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Struggling Bush Campaign Starts Making Cuts

Republican presidential hopeful is being forced to slash staff salaries and make other deep cuts to keep his presidential hopes alive.
Lance Iversen AP
Republican presidential hopeful is being forced to slash staff salaries and make other deep cuts to keep his presidential hopes alive.

This wasn't how it was supposed to go for Jeb Bush.

When he entered the race, the former Florida governor was the establishment front-runner, busting with big bucks from his own campaign and superPACs.

But this campaign has already shown that outside money alone can't bankroll a White House bid. And now, dropping in polls and cash, the Republican's campaign is set to make across the board cuts just to stay afloat until GOP primary votes begin in February. The campaign is slashing staff salaries and consultants, downsizing its Miami headquarters and shifting resources to early states, especially in New Hampshire.


Bush's cuts, and re-emphasis on New Hampshire, now elevate New Hampshire to critical for his candidacy.

The moves have become necessary to stay alive for the next 100 days. Bush remains far behind in national polls — which are still being dominated by outsiders Donald Trump and Ben Carson — and trails in Iowa, New Hampshire and South Carolina, as well.

The rise of Trump has particularly bruised Bush. He's struggled to shake off the "low energy" moniker the bombastic billionaire has bestowed upon him. And superPAC allies running positive ads on his behalf, his numbers have not improved much, if at all.

While Bush's campaign raised $13.4 million in the past three months and had $10.3 million in the bank, it was still a sharp drop for Bush. Consider that he raised $11.4 million in the second quarter — in just the first 15 days of his campaign in June.

The main step implemented this week will be reducing campaign payroll by 40 percent, which will include across-the-board cuts for nearly everyone, except the most entry-level employees. Just a quarter of Bush's staff will stay in the Miami headquarters. Much of the rest are being offered positions to work in the early states or to help with ballot access — at reduced wages. The campaign will also cut travel costs by 20 percent.


"We are making changes today to ensure Jeb is best positioned to win the nomination and general election," Bush spokeswoman Allie Bradenburger said in a statement. "Jeb is the one candidate with a proven conservative record, bold ideas and the strong leadership needed to fix the problems America faces. We are moving our resources into the states to ensure that voters in primary and caucus states are introduced to his record and vision for the future."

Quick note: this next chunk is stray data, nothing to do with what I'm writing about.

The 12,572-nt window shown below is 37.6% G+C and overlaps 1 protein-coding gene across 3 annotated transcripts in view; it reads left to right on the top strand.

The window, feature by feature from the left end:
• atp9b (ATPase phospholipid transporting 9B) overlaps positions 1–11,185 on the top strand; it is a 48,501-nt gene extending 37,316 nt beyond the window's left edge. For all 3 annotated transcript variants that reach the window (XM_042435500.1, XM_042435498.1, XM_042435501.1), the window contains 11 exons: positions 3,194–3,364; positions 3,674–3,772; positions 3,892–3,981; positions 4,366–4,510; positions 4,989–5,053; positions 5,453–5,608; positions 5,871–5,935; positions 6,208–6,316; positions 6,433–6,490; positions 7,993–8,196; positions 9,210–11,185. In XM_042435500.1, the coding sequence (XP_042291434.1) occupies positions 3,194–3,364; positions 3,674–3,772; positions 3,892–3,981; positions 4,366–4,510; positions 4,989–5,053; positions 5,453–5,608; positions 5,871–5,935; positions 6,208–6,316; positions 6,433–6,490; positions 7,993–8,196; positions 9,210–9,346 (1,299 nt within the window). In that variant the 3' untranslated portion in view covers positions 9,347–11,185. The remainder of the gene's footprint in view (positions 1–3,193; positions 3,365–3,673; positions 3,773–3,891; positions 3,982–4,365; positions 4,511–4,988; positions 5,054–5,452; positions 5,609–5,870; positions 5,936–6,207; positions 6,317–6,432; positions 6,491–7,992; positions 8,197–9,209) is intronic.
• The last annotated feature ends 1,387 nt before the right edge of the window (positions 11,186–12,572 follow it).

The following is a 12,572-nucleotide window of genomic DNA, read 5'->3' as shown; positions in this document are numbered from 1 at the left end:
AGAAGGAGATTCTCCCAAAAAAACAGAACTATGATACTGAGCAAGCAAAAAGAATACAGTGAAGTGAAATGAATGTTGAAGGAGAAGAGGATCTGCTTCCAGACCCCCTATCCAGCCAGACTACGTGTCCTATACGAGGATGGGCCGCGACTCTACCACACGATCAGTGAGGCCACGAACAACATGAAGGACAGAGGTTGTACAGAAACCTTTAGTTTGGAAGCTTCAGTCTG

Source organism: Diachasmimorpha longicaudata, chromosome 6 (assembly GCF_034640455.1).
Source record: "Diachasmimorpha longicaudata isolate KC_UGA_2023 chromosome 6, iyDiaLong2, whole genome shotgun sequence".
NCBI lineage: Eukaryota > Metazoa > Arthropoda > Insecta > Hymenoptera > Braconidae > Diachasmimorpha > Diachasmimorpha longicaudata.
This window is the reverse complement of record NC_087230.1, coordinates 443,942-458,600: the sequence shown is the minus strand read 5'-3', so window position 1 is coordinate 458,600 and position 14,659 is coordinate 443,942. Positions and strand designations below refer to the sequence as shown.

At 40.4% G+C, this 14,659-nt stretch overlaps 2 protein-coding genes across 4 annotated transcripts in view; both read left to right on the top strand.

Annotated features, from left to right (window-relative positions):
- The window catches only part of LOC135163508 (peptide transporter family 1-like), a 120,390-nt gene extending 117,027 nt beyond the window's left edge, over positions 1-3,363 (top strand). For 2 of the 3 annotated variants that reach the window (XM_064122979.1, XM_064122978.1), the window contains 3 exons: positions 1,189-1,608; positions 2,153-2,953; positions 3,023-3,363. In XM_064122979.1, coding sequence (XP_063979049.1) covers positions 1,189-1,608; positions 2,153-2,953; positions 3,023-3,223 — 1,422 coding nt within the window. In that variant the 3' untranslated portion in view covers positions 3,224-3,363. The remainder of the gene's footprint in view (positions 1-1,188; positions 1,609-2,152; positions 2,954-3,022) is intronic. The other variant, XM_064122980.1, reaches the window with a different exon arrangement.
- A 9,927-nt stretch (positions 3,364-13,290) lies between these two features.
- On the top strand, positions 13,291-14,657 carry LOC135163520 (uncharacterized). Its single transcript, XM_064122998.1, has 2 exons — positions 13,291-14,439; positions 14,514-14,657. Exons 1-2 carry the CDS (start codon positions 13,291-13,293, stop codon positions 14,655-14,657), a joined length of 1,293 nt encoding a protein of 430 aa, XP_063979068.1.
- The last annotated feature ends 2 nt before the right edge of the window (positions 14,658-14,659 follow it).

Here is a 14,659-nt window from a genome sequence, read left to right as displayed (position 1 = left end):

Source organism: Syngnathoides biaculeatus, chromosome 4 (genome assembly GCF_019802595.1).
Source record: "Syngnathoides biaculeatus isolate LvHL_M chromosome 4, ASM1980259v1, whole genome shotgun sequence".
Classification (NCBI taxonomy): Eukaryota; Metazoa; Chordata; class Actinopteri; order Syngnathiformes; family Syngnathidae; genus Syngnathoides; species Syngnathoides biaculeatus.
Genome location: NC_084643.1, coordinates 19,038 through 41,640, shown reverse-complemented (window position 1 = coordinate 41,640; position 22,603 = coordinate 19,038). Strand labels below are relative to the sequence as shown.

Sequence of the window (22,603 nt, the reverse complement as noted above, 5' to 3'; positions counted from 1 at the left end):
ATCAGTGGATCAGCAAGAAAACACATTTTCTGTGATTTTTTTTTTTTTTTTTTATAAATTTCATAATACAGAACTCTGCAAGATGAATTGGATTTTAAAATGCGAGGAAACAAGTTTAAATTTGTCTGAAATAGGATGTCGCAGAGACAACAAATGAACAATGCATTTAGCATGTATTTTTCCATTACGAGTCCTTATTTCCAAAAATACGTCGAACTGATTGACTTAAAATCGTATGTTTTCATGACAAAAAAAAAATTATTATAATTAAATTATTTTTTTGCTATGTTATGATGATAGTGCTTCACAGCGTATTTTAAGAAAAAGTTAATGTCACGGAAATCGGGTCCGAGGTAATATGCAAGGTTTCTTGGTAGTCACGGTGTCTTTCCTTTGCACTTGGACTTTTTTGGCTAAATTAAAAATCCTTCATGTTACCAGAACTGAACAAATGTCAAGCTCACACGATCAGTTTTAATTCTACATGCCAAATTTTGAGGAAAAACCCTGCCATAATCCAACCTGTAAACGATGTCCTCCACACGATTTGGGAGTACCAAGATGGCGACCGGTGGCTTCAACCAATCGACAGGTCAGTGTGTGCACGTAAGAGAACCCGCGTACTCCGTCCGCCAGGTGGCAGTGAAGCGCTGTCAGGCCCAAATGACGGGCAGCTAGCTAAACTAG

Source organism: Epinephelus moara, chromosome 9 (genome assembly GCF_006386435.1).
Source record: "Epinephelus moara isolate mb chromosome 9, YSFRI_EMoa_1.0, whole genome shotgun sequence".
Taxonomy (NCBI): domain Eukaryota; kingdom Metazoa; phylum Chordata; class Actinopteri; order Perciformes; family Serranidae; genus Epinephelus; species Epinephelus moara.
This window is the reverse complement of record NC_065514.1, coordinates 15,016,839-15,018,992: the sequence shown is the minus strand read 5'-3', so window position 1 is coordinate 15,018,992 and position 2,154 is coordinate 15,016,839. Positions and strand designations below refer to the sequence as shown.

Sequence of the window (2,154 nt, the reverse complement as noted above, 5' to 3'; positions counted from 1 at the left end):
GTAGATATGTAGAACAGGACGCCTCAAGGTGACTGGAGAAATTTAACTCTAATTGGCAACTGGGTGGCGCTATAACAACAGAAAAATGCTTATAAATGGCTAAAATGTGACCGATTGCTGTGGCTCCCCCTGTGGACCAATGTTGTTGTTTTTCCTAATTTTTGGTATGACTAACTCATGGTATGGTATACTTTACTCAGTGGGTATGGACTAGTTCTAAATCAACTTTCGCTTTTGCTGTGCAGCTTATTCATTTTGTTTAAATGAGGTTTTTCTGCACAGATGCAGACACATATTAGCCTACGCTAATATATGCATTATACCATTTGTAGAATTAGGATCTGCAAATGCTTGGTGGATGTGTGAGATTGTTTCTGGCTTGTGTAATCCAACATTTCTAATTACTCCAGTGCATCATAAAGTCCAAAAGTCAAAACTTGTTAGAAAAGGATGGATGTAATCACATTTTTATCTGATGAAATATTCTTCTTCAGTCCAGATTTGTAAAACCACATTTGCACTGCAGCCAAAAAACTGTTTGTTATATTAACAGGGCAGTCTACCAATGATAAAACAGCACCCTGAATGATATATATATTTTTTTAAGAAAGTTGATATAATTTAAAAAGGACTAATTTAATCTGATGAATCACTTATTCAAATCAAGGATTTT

Bush is trying to underscore the seriousness of his campaign, as compared to Trump. Bush has had many policy rollouts and has a strong campaign infrastructural presence in critical states, but he has yet to connect in the ways that Trump, or even other outsider candidates like Carson and Carly Fiorina, have.

And perhaps most strikingly, while Bush has dropped, his one-time protege, Florida Sen. Marco Rubio, has been rising — making it hard for the two Sunshine State politicians to occupy the same political space. Rubio and Carson, for example, will flank Trump at the upcoming CNBC debate Wednesday, while Bush has been nudged to the side.

Some of the harm may be self-inflicted, as well. He's had some gaffes that have left supporters and donors scratching their heads and wondering whether the political scion is too rusty and ill-prepared for the campaign trail.

Other campaigns have tightened their belts and still won. In 2008, Arizona Sen. John McCain, for example, was forced to make drastic cuts in July of 2007. Many thought his candidacy was over, but he was able to mount a comeback in, ironically, New Hampshire. And these cuts are not as drastic as the bottom falling out and the internal warring that happened in the already lean McCain campaign.

But, again, McCain's seeming implosion happened in July, not late October, and he wasn't having to claw through as crowded a primary field.

Cutting costs can help save a floundering campaign, too. It's a move that Wisconsin Gov. Scott Walker may have wished he had taken earlier. His campaign was bloated with too many staffers and high salaries — and that contributed to his early exit.

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